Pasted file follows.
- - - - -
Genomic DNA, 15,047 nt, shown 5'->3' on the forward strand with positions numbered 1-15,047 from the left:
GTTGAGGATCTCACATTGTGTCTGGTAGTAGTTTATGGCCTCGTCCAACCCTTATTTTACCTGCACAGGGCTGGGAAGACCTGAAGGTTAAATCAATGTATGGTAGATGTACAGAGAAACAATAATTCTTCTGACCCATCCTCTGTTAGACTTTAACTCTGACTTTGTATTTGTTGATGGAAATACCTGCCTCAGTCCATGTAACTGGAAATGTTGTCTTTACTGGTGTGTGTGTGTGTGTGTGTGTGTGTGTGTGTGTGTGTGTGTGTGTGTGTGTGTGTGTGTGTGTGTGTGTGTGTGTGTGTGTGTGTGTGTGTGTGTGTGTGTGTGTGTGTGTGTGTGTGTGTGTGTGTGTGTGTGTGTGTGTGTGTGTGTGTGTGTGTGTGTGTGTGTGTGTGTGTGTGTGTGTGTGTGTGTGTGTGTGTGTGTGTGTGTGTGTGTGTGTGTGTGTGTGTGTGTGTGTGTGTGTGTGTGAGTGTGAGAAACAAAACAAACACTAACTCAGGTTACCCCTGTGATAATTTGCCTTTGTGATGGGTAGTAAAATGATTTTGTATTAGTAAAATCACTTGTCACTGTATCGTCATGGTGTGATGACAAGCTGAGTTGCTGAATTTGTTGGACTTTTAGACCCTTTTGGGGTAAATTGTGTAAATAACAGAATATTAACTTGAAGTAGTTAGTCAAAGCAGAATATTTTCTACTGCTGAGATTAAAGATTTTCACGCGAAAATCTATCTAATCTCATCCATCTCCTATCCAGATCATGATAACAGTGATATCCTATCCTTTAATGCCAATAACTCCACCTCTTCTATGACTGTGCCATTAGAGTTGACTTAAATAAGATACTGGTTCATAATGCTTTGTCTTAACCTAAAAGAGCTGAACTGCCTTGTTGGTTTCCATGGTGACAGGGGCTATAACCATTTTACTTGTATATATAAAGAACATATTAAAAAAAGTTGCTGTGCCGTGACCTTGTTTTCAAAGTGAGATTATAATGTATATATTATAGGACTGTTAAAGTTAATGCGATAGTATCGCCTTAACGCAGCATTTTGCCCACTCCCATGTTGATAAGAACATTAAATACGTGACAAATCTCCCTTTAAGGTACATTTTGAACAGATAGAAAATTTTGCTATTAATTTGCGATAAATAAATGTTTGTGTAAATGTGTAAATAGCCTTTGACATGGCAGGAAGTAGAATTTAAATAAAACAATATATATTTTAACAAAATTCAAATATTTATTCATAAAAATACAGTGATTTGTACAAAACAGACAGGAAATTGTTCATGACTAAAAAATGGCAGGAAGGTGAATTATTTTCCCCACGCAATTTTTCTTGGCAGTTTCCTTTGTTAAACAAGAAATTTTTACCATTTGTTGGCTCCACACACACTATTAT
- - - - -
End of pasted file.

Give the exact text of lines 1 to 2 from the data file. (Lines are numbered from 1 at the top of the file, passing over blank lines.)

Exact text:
Genomic DNA, 15,047 nt, shown 5'->3' on the forward strand with positions numbered 1-15,047 from the left:
GTTGAGGATCTCACATTGTGTCTGGTAGTAGTTTATGGCCTCGTCCAACCCTTATTTTACCTGCACAGGGCTGGGAAGACCTGAAGGTTAAATCAATGTATGGTAGATGTACAGAGAAACAATAATTCTTCTGACCCATCCTCTGTTAGACTTTAACTCTGACTTTGTATTTGTTGATGGAAATACCTGCCTCAGTCCATGTAACTGGAAATGTTGTCTTTACTGGTGTGTGTGTGTGTGTGTGTGTGTGTGTGTGTGTGTGTGTGTGTGTGTGTGTGTGTGTGTGTGTGTGTGTGTGTGTGTGTGTGTGTGTGTGTGTGTGTGTGTGTGTGTGTGTGTGTGTGTGTGTGTGTGTGTGTGTGTGTGTGTGTGTGTGTGTGTGTGTGTGTGTGTGTGTGTGTGTGTGTGTGTGTGTGTGTGTGTGTGTGTGTGTGTGTGTGTGTGTGTGTGTGTGTGTGTGTGTGTGTGTGTGTGAGTGTGAGAAACAAAACAAACACTAACTCAGGTTACCCCTGTGATAATTTGCCTTTGTGATGGGTAGTAAAATGATTTTGTATTAGTAAAATCACTTGTCACTGTATCGTCATGGTGTGATGACAAGCTGAGTTGCTGAATTTGTTGGACTTTTAGACCCTTTTGGGGTAAATTGTGTAAATAACAGAATATTAACTTGAAGTAGTTAGTCAAAGCAGAATATTTTCTACTGCTGAGATTAAAGATTTTCACGCGAAAATCTATCTAATCTCATCCATCTCCTATCCAGATCATGATAACAGTGATATCCTATCCTTTAATGCCAATAACTCCACCTCTTCTATGACTGTGCCATTAGAGTTGACTTAAATAAGATACTGGTTCATAATGCTTTGTCTTAACCTAAAAGAGCTGAACTGCCTTGTTGGTTTCCATGGTGACAGGGGCTATAACCATTTTACTTGTATATATAAAGAACATATTAAAAAAAGTTGCTGTGCCGTGACCTTGTTTTCAAAGTGAGATTATAATGTATATATTATAGGACTGTTAAAGTTAATGCGATAGTATCGCCTTAACGCAGCATTTTGCCCACTCCCATGTTGATAAGAACATTAAATACGTGACAAATCTCCCTTTAAGGTACATTTTGAACAGATAGAAAATTTTGCTATTAATTTGCGATAAATAAATGTTTGTGTAAATGTGTAAATAGCCTTTGACATGGCAGGAAGTAGAATTTAAATAAAACAATATATATTTTAACAAAATTCAAATATTTATTCATAAAAATACAGTGATTTGTACAAAACAGACAGGAAATTGTTCATGACTAAAAAATGGCAGGAAGGTGAATTATTTTCCCCACGCAATTTTTCTTGGCAGTTTCCTTTGTTAAACAAGAAATTTTTACCATTTGTTGGCTCCACACACACTATTAT